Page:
The Joy of Salvation.

Restore to me the joy of your salvation, and uphold me with a willing spirit. Then I will teach transgressors your ways, and sinners will return to you. – Psalm 51:12-13 ESV

Psalm 51

David had experienced the joy of God’s salvation on more than one occasion in his life. He had known what it was like to have God step into his circumstances and perform a miracle of deliverance. Now he was asking God to do it yet again. The NET Bible translates verse 12 this way: “Let me again experience the joy of your deliverance!” David had had a front-row seat when God delivered him from the giant Goliath; his own king and employer, Saul; and on numerous occasions from the Philistines. David knew what it was like to be in a difficult spot and then to have God do the seemingly impossible. He also knew the joy that always followed those events. There was nothing like watching God work and realizing just how much he loved and cared for him. He was not alone. He was not defenseless or helpless, no matter what his circumstances might say otherwise. God was good and far greater than any individual or incident. So David asked God to restore to him the joy that accompanies God’s salvation. He wanted to experience the incomparable euphoria that comes from knowing that the God of the universe has been your deliverer. God’s deliverance is permanent, not partial. It accomplishes the impossible.David was asking God to save him from his own sin. He was miserable as a result of his moral failure. He had confessed, but he need God’s forgiveness and deliverance from his own sinful nature.

David knew that deliverance from God produced a highly beneficial byproduct: a willing spirit. When David prayed, “uphold me with a willing spirit,” he was asking God to transform him into a person who willingly obeys. When we see God work miraculously in our lives and deliver us from difficult circumstances, we are much more prone to obey. God’s deliverance tends to breed increased dependence and obedience. But if we’re not careful, it can be short-lived. It is so easy for us to forget what God has done and fall back into our patterns of willful disobedience. David knew that God’s salvation tended to produce in him a more willing spirit. And that willing spirit became a witness and testimony to all those around him. When we live in dependence upon God, allowing Him to fight our battles for us, we have the joy of seeing Him work. That life of willing reliance upon God becomes a walking testimony to all those around us. David knew that if God could forgive him of what he had done, others would take notice and be more willing to return to God for forgiveness and salvation from their own sins.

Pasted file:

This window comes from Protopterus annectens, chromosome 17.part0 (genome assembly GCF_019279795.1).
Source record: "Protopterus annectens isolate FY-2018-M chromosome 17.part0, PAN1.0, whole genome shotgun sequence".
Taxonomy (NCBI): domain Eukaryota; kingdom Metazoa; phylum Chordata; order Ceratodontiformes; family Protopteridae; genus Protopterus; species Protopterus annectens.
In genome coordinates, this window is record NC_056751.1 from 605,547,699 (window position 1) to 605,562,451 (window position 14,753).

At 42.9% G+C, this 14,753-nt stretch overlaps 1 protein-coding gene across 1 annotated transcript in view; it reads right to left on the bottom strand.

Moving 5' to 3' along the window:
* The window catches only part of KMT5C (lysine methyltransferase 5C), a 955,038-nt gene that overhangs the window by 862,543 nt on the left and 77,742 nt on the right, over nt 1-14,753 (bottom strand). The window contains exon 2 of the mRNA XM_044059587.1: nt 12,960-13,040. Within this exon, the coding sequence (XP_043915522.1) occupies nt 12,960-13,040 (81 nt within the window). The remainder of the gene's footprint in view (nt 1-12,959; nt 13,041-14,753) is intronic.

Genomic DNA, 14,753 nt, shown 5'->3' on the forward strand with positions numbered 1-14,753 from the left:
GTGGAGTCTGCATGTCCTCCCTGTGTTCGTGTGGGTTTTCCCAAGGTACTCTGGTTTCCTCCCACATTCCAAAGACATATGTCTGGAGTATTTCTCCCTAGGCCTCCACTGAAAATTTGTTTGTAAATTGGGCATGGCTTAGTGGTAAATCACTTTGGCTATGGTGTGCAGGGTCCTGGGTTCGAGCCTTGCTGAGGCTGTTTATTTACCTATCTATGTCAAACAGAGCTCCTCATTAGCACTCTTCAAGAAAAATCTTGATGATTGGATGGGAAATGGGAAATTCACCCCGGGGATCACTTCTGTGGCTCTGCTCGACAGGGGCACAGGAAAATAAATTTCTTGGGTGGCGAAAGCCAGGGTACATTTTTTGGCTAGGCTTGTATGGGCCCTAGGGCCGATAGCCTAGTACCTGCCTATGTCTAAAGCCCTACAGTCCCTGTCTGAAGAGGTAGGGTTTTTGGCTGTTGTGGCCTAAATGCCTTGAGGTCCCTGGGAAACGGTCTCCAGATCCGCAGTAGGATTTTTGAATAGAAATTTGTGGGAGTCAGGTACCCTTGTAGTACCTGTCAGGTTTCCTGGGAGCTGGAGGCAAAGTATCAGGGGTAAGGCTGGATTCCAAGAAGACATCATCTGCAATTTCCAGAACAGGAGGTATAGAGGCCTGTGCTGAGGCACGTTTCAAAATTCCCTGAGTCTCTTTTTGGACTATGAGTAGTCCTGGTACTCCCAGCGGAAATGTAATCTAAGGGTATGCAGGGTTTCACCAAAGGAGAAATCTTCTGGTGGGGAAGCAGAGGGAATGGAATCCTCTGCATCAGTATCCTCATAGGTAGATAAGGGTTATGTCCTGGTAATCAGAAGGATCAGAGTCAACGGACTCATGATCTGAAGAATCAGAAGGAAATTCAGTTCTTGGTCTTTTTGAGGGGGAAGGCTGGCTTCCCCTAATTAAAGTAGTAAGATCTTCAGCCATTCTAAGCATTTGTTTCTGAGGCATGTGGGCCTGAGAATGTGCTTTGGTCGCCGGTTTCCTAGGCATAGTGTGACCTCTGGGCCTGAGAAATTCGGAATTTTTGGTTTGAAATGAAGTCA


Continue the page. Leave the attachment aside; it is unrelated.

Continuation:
But it is so easy for us to forget what God has done. His times of deliverance can be quickly forgotten and the joy experienced during those times can fade away. The Bible is full of stories illustrating that reality. In Psalm 106, the psalmist recalls God’s deliverance of the people of Israel from captivity in Egypt. “So he saved them from the hand of the foe and redeemed them from the power of the enemy. And the waters covered their adversaries; not one of them was left. Then they believed his words;
they sang his praise” (Psalm 106:10-12 ESV). God saved them and they sang His praises. But then they forgot. “But they soon forgot his works; they did not wait for his counsel. But they had a wanton craving in the wilderness, and put God to the test in the desert; he gave them what they asked, but sent a wasting disease among them” (Psalm 106:13-15 ESV). Their joy quickly turned to sorrow. Their songs of praise turned to moans of agony and pain. The bottom line is that “t
hey forgot God, their Savior” (Psalm 106:21 ESV). It is so easy to do. God had even warned the people of Israel not to forget Him. When they stood on the edge of the land of Canaan, waiting to enter into it and take possession of it, God warned them, “Take care lest you forget the Lord your God by not keeping his commandments and his rules and his statutes, which I command you today, lest, when you have eaten and are full and have built good houses and live in them, and when your herds and flocks multiply and your silver and gold is multiplied and all that you have is multiplied, then your heart be lifted up, and you forget the Lord your God, who brought you out of the land of Egypt, out of the house of slavery” (Deuteronomy 8:11-14 ESV).

It’s interesting to note that David’s prayer was the result of his sin with Bathsheba. But his sin with Bathsheba was the result of his unwillingness to go to war. Instead of leading the armies of Israel against the enemies of God, he chose to stay home. And his decision led to his immoral actions. In essence, he got fat and happy, choosing to enjoy the luxuries of kingship rather than risking his life ridding the land of enemies of God. His heart was lifted up and he soon forgot God. But God used David’s disobedience to bring him back. He got David’s attention. And now David longed for God’s salvation and the joy that accompanies it. Oh, that that would be the desire of every Christ-follower today. What a difference it would make if we longed to see God work in our lives, delivering us from our own self-inflicted pain and rescuing us from our enemies. We would know the joy of God’s salvation, and be able to tell others of His unfailing love and ability to deliver mightily.

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